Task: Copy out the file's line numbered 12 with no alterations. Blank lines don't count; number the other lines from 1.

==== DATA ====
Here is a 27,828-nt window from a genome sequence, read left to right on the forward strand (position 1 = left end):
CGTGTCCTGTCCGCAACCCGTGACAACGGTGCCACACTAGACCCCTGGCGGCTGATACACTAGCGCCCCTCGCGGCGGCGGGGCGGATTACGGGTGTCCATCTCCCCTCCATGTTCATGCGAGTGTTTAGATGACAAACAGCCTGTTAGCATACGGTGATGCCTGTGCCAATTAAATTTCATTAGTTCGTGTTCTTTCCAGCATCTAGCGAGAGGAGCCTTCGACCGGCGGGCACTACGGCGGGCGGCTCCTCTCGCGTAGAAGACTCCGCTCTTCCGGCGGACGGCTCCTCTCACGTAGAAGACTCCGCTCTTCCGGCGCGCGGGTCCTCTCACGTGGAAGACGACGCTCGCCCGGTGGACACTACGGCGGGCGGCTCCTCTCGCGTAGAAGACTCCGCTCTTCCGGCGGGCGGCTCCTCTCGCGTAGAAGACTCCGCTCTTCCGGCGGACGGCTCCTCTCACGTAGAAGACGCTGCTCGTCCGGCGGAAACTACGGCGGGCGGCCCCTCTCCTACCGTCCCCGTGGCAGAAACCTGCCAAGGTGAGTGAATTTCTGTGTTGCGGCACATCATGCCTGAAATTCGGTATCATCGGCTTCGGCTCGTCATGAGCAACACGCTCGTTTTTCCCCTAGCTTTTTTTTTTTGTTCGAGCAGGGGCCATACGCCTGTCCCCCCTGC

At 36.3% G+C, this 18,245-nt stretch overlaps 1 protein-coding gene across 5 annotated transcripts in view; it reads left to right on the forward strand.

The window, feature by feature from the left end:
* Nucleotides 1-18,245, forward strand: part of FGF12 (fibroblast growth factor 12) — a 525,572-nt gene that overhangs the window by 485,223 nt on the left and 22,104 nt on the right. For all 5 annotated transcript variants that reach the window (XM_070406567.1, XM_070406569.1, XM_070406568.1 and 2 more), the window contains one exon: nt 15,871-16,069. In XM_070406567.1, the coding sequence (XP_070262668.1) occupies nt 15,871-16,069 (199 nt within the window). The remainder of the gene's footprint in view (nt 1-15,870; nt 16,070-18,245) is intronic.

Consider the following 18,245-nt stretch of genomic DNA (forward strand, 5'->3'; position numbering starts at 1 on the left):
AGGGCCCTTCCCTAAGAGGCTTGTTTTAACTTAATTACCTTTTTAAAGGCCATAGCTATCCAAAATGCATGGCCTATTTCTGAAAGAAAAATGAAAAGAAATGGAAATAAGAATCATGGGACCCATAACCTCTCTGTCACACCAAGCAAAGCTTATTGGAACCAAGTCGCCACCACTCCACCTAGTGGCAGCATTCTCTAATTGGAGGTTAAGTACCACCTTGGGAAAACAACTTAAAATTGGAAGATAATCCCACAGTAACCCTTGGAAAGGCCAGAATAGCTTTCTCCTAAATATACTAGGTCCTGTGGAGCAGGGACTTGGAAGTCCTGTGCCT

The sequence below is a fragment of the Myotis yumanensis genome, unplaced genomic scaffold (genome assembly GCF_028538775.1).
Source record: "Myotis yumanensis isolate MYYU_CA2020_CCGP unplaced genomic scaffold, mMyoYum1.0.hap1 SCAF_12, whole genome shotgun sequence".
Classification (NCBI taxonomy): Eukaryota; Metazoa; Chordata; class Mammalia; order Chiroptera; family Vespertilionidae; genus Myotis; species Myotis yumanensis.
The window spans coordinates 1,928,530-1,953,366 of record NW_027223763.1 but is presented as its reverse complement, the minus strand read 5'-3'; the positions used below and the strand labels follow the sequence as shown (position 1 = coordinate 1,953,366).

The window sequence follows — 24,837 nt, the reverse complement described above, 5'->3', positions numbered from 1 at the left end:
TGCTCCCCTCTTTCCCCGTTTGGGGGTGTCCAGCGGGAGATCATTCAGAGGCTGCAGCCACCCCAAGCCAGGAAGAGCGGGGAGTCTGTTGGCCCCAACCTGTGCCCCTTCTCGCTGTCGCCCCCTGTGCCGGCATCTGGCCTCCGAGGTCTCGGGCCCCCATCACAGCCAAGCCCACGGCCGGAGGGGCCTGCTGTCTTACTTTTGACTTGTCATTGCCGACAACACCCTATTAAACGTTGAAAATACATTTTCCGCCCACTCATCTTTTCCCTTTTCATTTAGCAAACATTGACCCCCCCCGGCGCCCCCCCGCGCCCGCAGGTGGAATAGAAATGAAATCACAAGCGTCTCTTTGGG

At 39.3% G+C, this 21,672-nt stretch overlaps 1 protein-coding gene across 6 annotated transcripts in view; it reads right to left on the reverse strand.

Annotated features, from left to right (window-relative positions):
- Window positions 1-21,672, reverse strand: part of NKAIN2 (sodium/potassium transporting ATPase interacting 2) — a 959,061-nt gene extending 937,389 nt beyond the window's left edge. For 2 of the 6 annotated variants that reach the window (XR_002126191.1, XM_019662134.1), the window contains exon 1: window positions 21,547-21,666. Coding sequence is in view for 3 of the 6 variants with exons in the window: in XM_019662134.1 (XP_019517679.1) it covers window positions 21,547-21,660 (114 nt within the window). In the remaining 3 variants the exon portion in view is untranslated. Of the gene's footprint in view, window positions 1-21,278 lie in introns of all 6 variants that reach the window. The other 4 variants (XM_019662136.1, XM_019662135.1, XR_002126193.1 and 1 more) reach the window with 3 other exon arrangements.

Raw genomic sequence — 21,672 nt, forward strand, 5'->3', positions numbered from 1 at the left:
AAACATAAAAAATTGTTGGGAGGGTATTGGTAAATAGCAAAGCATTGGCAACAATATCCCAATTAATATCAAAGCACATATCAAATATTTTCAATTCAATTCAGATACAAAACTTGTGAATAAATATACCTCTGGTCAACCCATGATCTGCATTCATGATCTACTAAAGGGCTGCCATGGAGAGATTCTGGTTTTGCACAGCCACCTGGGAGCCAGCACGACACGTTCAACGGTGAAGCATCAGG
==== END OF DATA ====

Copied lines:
The window sequence follows — 24,837 nt, the reverse complement described above, 5'->3', positions numbered from 1 at the left end: